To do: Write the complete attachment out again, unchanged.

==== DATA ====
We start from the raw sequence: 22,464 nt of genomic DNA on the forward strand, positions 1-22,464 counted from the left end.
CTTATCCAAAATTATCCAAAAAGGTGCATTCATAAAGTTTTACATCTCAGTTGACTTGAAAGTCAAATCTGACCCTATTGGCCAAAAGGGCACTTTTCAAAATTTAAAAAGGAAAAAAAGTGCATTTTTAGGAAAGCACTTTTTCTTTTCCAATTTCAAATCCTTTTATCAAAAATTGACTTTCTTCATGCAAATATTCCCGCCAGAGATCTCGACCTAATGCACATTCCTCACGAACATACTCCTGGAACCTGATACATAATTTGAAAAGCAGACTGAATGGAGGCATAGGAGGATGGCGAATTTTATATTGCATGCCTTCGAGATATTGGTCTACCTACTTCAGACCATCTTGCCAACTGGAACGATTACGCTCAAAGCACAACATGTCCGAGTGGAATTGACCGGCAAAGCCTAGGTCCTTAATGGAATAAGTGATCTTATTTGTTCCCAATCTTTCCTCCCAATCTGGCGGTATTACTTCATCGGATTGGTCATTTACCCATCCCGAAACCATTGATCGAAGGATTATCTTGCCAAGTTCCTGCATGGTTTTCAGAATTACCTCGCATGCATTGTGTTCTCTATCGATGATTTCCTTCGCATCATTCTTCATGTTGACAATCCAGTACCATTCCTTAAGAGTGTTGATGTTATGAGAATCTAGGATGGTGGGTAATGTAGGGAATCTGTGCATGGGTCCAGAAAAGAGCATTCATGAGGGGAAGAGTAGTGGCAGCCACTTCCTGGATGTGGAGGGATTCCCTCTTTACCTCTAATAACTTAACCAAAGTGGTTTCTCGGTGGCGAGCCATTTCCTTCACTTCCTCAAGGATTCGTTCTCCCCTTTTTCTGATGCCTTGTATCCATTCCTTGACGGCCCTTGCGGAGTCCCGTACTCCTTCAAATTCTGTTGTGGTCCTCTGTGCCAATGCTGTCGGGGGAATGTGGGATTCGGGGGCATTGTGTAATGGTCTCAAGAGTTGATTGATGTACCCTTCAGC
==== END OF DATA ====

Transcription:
We start from the raw sequence: 22,464 nt of genomic DNA on the forward strand, positions 1-22,464 counted from the left end.
CTTATCCAAAATTATCCAAAAAGGTGCATTCATAAAGTTTTACATCTCAGTTGACTTGAAAGTCAAATCTGACCCTATTGGCCAAAAGGGCACTTTTCAAAATTTAAAAAGGAAAAAAAGTGCATTTTTAGGAAAGCACTTTTTCTTTTCCAATTTCAAATCCTTTTATCAAAAATTGACTTTCTTCATGCAAATATTCCCGCCAGAGATCTCGACCTAATGCACATTCCTCACGAACATACTCCTGGAACCTGATACATAATTTGAAAAGCAGACTGAATGGAGGCATAGGAGGATGGCGAATTTTATATTGCATGCCTTCGAGATATTGGTCTACCTACTTCAGACCATCTTGCCAACTGGAACGATTACGCTCAAAGCACAACATGTCCGAGTGGAATTGACCGGCAAAGCCTAGGTCCTTAATGGAATAAGTGATCTTATTTGTTCCCAATCTTTCCTCCCAATCTGGCGGTATTACTTCATCGGATTGGTCATTTACCCATCCCGAAACCATTGATCGAAGGATTATCTTGCCAAGTTCCTGCATGGTTTTCAGAATTACCTCGCATGCATTGTGTTCTCTATCGATGATTTCCTTCGCATCATTCTTCATGTTGACAATCCAGTACCATTCCTTAAGAGTGTTGATGTTATGAGAATCTAGGATGGTGGGTAATGTAGGGAATCTGTGCATGGGTCCAGAAAAGAGCATTCATGAGGGGAAGAGTAGTGGCAGCCACTTCCTGGATGTGGAGGGATTCCCTCTTTACCTCTAATAACTTAACCAAAGTGGTTTCTCGGTGGCGAGCCATTTCCTTCACTTCCTCAAGGATTCGTTCTCCCCTTTTTCTGATGCCTTGTATCCATTCCTTGACGGCCCTTGCGGAGTCCCGTACTCCTTCAAATTCTGTTGTGGTCCTCTGTGCCAATGCTGTCGGGGGAATGTGGGATTCGGGGGCATTGTGTAATGGTCTCAAGAGTTGATTGATGTACCCTTCAGC